by Simon Perchik

Even the colors are anxious, carried
as if its new home above ground
would skimp the way all rows use dirt

cut in two with nothing in between
–you suddenly bring it a darkness
use one hand to comfort the other

though you’ve done all this before
have no faith in mornings :clumps
that want only to forget, just lie still

holding one end close, for a long time
sorted out and unfamiliar fields
taken place to place in flowers

in ribbons, string, thread, something
feeble, tied to the dissolving Earth
by this shadow and your arms.

As if the paint poured across
could stave off rot, circle down
though this gate heads back

once it leaves your arms –by itself
whitening the trees already stone
certain you will come here forever

bring twigs, let them sweeten
soften on the ground you bite into
struggling to float, unable to breathe

or unfasten her skirt —your mouth
oozing the way mornings arrive
to dry, kept moist by these dead

and berries dressed as roots and grass
surrounded, filled with the taste
from her eyelids not yet flowers.

This rotted log yes and no
longs for the stillness
that is not wood though you

are already inside, seated
at a table, a lamp, clinging
the way all light arrives alone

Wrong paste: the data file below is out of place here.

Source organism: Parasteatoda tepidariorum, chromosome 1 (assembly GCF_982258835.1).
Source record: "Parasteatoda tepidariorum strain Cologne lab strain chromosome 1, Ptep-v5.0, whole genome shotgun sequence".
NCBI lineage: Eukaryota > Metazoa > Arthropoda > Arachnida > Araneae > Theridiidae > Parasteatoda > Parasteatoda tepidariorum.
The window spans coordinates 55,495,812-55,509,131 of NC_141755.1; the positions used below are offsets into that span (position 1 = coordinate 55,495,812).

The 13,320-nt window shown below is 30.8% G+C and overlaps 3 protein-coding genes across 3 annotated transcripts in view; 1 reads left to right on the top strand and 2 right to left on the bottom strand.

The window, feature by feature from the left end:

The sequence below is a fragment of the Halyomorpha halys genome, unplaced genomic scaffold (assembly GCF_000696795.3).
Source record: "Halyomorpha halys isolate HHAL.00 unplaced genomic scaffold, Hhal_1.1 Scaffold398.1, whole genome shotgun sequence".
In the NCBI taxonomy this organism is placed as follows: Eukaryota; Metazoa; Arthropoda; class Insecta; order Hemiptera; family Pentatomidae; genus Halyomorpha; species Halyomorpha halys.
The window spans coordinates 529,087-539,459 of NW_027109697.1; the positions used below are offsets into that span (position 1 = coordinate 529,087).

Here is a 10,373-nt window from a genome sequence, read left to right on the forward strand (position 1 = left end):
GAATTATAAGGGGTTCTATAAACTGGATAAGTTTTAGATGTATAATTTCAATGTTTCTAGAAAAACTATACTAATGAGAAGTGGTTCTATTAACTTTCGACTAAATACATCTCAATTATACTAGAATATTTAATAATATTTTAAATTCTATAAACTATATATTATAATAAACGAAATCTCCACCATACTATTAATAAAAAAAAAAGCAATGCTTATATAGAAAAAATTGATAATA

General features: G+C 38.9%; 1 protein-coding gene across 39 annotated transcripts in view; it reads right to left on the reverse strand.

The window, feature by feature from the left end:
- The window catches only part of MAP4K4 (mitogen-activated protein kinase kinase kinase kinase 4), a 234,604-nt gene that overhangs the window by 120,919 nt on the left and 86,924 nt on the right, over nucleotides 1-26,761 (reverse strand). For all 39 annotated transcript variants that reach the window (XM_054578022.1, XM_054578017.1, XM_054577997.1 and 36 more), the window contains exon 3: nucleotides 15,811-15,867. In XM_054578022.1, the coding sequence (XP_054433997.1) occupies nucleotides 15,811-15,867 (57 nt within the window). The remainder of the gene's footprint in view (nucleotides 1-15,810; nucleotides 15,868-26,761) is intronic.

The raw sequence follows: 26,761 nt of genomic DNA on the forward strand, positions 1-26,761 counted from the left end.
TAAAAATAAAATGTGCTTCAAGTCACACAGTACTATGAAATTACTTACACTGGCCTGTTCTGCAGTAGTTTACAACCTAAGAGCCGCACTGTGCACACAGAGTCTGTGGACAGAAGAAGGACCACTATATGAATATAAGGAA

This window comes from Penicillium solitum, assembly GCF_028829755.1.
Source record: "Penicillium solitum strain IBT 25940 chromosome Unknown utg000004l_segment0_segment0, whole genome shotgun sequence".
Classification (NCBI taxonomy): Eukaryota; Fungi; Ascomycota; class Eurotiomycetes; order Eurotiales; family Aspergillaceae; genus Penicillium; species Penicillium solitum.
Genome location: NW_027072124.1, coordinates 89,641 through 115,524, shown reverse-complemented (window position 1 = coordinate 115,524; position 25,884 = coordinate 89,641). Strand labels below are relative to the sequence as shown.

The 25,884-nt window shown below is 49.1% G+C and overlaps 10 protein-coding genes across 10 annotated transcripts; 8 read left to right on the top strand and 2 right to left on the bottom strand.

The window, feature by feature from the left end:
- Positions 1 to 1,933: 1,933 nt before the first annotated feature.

except for the enormous jaws
once shoreline closing in
without water or suddenness

–you lay down a small thing
and the Earth is surrounded, fed
slowly forehead to forehead again.

You reach for lullabies, left over
and the slow crawl half whispers
half where your lips ache, float

the way this empty cup still wobbles
will break apart, overloaded
disguised as two steps closer and alone

then fill your arms with its darkness
seeping through, breathing out
not yet an embrace, not yet the mouth

where your fingers end, surrounded
by more and more dirt, a small room
here, there, there, not yet asleep.

It’s never dry —another gust
though this elevator is carried
the way you count backward

for hours and the door flies open
lets in a sea half hillside
half rising through the floor

–you walk in to sleep, begin
with the sound sand makes
when scattered for footprints

still following the silence
between 10, then 0, pressed
against your face —tides

are used to this, start out
to forgive, then lay down
as emptiness and a home.

Photo credit

About Simon Perchik

Simon Perchik is an attorney whose poems have appeared in Partisan Review, The Nation, Poetry, The New Yorker, and elsewhere. His most recent collection is Almost Rain, published by River Otter Press (2013). For more information, including free e-books and his essay titled “Magic, Illusion and Other Realities,” please visit his website at www.simonperchik.com.

Simon Perchik

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